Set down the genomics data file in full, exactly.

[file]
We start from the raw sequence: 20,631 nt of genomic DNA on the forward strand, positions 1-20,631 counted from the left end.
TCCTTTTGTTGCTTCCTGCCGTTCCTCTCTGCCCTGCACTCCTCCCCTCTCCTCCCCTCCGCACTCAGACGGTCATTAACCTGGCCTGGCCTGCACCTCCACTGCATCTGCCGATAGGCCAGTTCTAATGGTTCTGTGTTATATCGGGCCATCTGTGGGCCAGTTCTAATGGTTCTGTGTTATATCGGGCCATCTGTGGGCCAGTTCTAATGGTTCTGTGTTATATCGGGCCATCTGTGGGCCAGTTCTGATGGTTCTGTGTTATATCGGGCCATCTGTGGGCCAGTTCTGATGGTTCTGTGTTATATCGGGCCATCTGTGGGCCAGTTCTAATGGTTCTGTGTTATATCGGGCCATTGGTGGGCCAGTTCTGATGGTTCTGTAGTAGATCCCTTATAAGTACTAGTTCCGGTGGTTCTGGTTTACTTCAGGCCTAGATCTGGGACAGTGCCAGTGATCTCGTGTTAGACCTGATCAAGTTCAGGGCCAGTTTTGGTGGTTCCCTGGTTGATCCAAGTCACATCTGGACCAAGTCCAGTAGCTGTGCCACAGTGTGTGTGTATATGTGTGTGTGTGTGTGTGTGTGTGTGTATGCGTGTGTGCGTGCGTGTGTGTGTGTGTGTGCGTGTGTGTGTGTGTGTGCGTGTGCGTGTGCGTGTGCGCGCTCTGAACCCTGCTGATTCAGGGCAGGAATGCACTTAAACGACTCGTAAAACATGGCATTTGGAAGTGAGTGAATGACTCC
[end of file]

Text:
We start from the raw sequence: 20,631 nt of genomic DNA on the forward strand, positions 1-20,631 counted from the left end.
TCCTTTTGTTGCTTCCTGCCGTTCCTCTCTGCCCTGCACTCCTCCCCTCTCCTCCCCTCCGCACTCAGACGGTCATTAACCTGGCCTGGCCTGCACCTCCACTGCATCTGCCGATAGGCCAGTTCTAATGGTTCTGTGTTATATCGGGCCATCTGTGGGCCAGTTCTAATGGTTCTGTGTTATATCGGGCCATCTGTGGGCCAGTTCTAATGGTTCTGTGTTATATCGGGCCATCTGTGGGCCAGTTCTGATGGTTCTGTGTTATATCGGGCCATCTGTGGGCCAGTTCTGATGGTTCTGTGTTATATCGGGCCATCTGTGGGCCAGTTCTAATGGTTCTGTGTTATATCGGGCCATTGGTGGGCCAGTTCTGATGGTTCTGTAGTAGATCCCTTATAAGTACTAGTTCCGGTGGTTCTGGTTTACTTCAGGCCTAGATCTGGGACAGTGCCAGTGATCTCGTGTTAGACCTGATCAAGTTCAGGGCCAGTTTTGGTGGTTCCCTGGTTGATCCAAGTCACATCTGGACCAAGTCCAGTAGCTGTGCCACAGTGTGTGTGTATATGTGTGTGTGTGTGTGTGTGTGTGTGTATGCGTGTGTGCGTGCGTGTGTGTGTGTGTGTGCGTGTGTGTGTGTGTGTGCGTGTGCGTGTGCGTGTGCGCGCTCTGAACCCTGCTGATTCAGGGCAGGAATGCACTTAAACGACTCGTAAAACATGGCATTTGGAAGTGAGTGAATGACTCC